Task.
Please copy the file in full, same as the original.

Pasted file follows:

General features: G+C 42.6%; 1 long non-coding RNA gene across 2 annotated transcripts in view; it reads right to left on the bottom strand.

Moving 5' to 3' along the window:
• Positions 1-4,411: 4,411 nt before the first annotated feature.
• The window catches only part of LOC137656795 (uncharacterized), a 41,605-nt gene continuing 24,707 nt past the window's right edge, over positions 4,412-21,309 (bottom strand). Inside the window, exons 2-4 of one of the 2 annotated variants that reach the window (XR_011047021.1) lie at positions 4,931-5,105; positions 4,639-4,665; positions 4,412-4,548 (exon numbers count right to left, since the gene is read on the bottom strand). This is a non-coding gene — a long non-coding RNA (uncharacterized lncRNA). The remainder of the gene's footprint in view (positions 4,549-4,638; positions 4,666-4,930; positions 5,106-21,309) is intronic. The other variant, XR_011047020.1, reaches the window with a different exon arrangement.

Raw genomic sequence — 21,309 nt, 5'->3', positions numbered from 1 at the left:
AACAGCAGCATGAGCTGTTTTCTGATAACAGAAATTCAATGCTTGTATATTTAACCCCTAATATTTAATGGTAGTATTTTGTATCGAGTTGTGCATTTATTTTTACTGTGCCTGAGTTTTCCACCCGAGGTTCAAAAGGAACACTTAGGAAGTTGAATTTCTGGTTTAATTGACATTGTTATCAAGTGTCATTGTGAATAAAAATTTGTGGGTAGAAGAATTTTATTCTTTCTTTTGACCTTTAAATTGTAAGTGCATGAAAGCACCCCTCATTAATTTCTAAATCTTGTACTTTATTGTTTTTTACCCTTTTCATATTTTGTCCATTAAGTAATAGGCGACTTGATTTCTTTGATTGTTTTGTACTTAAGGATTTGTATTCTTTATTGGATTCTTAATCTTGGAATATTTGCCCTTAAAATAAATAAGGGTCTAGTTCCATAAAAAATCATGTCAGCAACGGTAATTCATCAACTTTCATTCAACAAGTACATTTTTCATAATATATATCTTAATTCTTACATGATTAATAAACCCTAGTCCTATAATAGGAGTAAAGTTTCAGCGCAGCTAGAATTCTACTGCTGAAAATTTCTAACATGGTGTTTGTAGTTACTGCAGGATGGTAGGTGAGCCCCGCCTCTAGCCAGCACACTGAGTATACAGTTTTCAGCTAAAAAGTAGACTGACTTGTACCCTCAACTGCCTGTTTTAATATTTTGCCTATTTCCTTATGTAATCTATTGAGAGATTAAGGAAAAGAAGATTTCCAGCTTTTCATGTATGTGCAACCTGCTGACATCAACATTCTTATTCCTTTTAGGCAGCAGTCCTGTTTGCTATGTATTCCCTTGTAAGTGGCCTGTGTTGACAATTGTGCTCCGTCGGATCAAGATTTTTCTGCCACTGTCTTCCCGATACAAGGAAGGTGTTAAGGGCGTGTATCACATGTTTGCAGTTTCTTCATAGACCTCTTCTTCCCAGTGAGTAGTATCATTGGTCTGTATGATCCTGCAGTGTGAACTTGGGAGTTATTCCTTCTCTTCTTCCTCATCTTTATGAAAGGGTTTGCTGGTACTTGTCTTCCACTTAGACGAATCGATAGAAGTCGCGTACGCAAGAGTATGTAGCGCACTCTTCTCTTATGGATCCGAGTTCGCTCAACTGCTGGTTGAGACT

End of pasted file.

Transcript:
General features: G+C 42.6%; 1 long non-coding RNA gene across 2 annotated transcripts in view; it reads right to left on the bottom strand.

Moving 5' to 3' along the window:
• Positions 1-4,411: 4,411 nt before the first annotated feature.
• The window catches only part of LOC137656795 (uncharacterized), a 41,605-nt gene continuing 24,707 nt past the window's right edge, over positions 4,412-21,309 (bottom strand). Inside the window, exons 2-4 of one of the 2 annotated variants that reach the window (XR_011047021.1) lie at positions 4,931-5,105; positions 4,639-4,665; positions 4,412-4,548 (exon numbers count right to left, since the gene is read on the bottom strand). This is a non-coding gene — a long non-coding RNA (uncharacterized lncRNA). The remainder of the gene's footprint in view (positions 4,549-4,638; positions 4,666-4,930; positions 5,106-21,309) is intronic. The other variant, XR_011047020.1, reaches the window with a different exon arrangement.

Raw genomic sequence — 21,309 nt, 5'->3', positions numbered from 1 at the left:
AACAGCAGCATGAGCTGTTTTCTGATAACAGAAATTCAATGCTTGTATATTTAACCCCTAATATTTAATGGTAGTATTTTGTATCGAGTTGTGCATTTATTTTTACTGTGCCTGAGTTTTCCACCCGAGGTTCAAAAGGAACACTTAGGAAGTTGAATTTCTGGTTTAATTGACATTGTTATCAAGTGTCATTGTGAATAAAAATTTGTGGGTAGAAGAATTTTATTCTTTCTTTTGACCTTTAAATTGTAAGTGCATGAAAGCACCCCTCATTAATTTCTAAATCTTGTACTTTATTGTTTTTTACCCTTTTCATATTTTGTCCATTAAGTAATAGGCGACTTGATTTCTTTGATTGTTTTGTACTTAAGGATTTGTATTCTTTATTGGATTCTTAATCTTGGAATATTTGCCCTTAAAATAAATAAGGGTCTAGTTCCATAAAAAATCATGTCAGCAACGGTAATTCATCAACTTTCATTCAACAAGTACATTTTTCATAATATATATCTTAATTCTTACATGATTAATAAACCCTAGTCCTATAATAGGAGTAAAGTTTCAGCGCAGCTAGAATTCTACTGCTGAAAATTTCTAACATGGTGTTTGTAGTTACTGCAGGATGGTAGGTGAGCCCCGCCTCTAGCCAGCACACTGAGTATACAGTTTTCAGCTAAAAAGTAGACTGACTTGTACCCTCAACTGCCTGTTTTAATATTTTGCCTATTTCCTTATGTAATCTATTGAGAGATTAAGGAAAAGAAGATTTCCAGCTTTTCATGTATGTGCAACCTGCTGACATCAACATTCTTATTCCTTTTAGGCAGCAGTCCTGTTTGCTATGTATTCCCTTGTAAGTGGCCTGTGTTGACAATTGTGCTCCGTCGGATCAAGATTTTTCTGCCACTGTCTTCCCGATACAAGGAAGGTGTTAAGGGCGTGTATCACATGTTTGCAGTTTCTTCATAGACCTCTTCTTCCCAGTGAGTAGTATCATTGGTCTGTATGATCCTGCAGTGTGAACTTGGGAGTTATTCCTTCTCTTCTTCCTCATCTTTATGAAAGGGTTTGCTGGTACTTGTCTTCCACTTAGACGAATCGATAGAAGTCGCGTACGCAAGAGTATGTAGCGCACTCTTCTCTTATGGATCCGAGTTCGCTCAACTGCTGGTTGAGACT